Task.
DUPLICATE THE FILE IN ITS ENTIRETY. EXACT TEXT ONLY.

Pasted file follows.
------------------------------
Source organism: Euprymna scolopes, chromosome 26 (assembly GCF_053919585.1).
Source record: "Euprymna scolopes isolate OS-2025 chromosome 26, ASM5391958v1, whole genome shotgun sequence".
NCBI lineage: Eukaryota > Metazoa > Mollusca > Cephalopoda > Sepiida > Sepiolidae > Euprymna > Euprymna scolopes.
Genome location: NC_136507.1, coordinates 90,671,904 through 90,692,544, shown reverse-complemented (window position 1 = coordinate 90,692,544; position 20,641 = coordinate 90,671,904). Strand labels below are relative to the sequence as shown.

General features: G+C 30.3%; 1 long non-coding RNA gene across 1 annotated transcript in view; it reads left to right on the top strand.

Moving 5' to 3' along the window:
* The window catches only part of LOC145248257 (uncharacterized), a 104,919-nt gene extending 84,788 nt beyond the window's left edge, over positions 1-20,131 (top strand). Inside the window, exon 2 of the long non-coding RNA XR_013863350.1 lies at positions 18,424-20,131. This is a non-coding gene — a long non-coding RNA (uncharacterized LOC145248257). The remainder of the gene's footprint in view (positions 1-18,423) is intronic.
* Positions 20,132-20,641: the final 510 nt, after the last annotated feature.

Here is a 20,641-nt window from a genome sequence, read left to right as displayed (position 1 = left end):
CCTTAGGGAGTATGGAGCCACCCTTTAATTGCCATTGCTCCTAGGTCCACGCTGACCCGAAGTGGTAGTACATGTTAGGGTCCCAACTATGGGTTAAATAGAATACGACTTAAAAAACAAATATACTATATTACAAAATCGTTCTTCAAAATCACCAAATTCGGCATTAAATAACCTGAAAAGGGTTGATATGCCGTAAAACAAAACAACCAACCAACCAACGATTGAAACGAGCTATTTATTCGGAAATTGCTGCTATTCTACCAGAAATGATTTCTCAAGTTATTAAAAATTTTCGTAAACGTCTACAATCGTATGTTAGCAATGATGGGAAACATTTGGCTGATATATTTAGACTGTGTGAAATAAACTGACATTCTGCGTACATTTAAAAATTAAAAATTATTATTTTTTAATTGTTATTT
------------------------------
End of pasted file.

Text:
Source organism: Euprymna scolopes, chromosome 26 (assembly GCF_053919585.1).
Source record: "Euprymna scolopes isolate OS-2025 chromosome 26, ASM5391958v1, whole genome shotgun sequence".
NCBI lineage: Eukaryota > Metazoa > Mollusca > Cephalopoda > Sepiida > Sepiolidae > Euprymna > Euprymna scolopes.
Genome location: NC_136507.1, coordinates 90,671,904 through 90,692,544, shown reverse-complemented (window position 1 = coordinate 90,692,544; position 20,641 = coordinate 90,671,904). Strand labels below are relative to the sequence as shown.

General features: G+C 30.3%; 1 long non-coding RNA gene across 1 annotated transcript in view; it reads left to right on the top strand.

Moving 5' to 3' along the window:
* The window catches only part of LOC145248257 (uncharacterized), a 104,919-nt gene extending 84,788 nt beyond the window's left edge, over positions 1-20,131 (top strand). Inside the window, exon 2 of the long non-coding RNA XR_013863350.1 lies at positions 18,424-20,131. This is a non-coding gene — a long non-coding RNA (uncharacterized LOC145248257). The remainder of the gene's footprint in view (positions 1-18,423) is intronic.
* Positions 20,132-20,641: the final 510 nt, after the last annotated feature.

Here is a 20,641-nt window from a genome sequence, read left to right as displayed (position 1 = left end):
CCTTAGGGAGTATGGAGCCACCCTTTAATTGCCATTGCTCCTAGGTCCACGCTGACCCGAAGTGGTAGTACATGTTAGGGTCCCAACTATGGGTTAAATAGAATACGACTTAAAAAACAAATATACTATATTACAAAATCGTTCTTCAAAATCACCAAATTCGGCATTAAATAACCTGAAAAGGGTTGATATGCCGTAAAACAAAACAACCAACCAACCAACGATTGAAACGAGCTATTTATTCGGAAATTGCTGCTATTCTACCAGAAATGATTTCTCAAGTTATTAAAAATTTTCGTAAACGTCTACAATCGTATGTTAGCAATGATGGGAAACATTTGGCTGATATATTTAGACTGTGTGAAATAAACTGACATTCTGCGTACATTTAAAAATTAAAAATTATTATTTTTTAATTGTTATTT